As a sabermetrically-oriented writer, I don’t put too much stock in batting average as a meaningful statistic. I’d rather have a guy that hits .260/.360/.460 than one who hits .320/.340/.390.
Still, even the bad statistics in baseball tend to mean something. I think Pitcher Wins are the worst metric ever created, but if a guy wins 300 games in his career, he’s a great pitcher, end of story (although I do wonder what will happen if Jamie Moyer can find a way to get there). ERA may be a bad metric as well, but if you have a 1.50 ERA, you’re probably pretty good unless you have unbelievable luck.
Batting average is the same way. It’s tough to be a good player if you hit .200, and it’s hard to be a bad one if you hit .300.
So then, it’s somewhat noteworthy that Lake Elsinore shortstop Drew Cumberland is now leading the entire minors in average, with a ridiculous .408 mark.
Cumberland obviously isn’t going to do that over a full season–for one, he’ll get promoted if he keeps this up much longer–but when a young-to-average-for-his-level shortstop does this sort of thing, it’s huge.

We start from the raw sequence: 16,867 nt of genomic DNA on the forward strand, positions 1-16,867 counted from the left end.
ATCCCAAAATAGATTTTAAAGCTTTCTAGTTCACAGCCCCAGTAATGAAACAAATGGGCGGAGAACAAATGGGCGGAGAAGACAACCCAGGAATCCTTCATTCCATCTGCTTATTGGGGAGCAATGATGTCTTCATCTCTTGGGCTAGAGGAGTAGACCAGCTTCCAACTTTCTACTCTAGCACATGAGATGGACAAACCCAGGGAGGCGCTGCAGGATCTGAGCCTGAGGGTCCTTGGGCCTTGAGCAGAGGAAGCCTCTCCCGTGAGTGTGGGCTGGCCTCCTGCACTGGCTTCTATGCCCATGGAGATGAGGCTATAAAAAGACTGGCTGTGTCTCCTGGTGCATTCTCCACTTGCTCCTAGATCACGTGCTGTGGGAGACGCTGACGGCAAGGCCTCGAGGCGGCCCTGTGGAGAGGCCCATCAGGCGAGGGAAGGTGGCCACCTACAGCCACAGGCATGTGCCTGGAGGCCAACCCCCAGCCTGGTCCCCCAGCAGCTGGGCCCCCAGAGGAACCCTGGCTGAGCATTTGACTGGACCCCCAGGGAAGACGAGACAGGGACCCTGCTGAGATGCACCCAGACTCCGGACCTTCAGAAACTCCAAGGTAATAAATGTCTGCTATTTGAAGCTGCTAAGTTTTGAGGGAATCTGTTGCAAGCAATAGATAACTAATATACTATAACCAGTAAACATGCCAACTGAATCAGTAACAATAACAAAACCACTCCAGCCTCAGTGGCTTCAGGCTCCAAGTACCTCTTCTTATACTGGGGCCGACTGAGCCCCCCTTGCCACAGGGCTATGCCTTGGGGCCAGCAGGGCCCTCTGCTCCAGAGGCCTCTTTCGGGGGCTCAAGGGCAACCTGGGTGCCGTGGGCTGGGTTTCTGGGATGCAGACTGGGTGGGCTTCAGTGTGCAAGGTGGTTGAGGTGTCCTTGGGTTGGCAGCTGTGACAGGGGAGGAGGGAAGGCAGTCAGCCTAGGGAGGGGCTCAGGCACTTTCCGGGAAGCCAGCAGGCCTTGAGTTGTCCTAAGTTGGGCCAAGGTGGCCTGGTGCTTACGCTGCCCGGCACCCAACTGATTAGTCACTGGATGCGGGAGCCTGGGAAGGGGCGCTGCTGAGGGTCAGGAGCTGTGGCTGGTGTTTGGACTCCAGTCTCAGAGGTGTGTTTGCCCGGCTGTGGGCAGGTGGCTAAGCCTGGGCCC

As a guy who walked more than he struck out last year, and has a .226 ISO this year, Cumberland isn’t just an empty batting-average type either. He might just profile as a .300-hitting shortstop with excellent speed (he has 10 steals in 12 attempts) and good secondary skills to go with average defense. That sounds like what would happen if you made Chase Utley slightly worse offensively and moved him to short (without changing his defensive ability).
Of course, comparing anyone to Utley, who could be a Hall of Famer, while they’re still a B-rated A-ball prospect is hyperbole, but that evolutionary direction is at least possible for Cumberland. There aren’t many players in the entire minors that can claim that sort of distinction.
I have a feeling that if this keeps up for long, we’re going to start hearing Cumberland’s name more and more as people discuss the next wave of great middle infielders.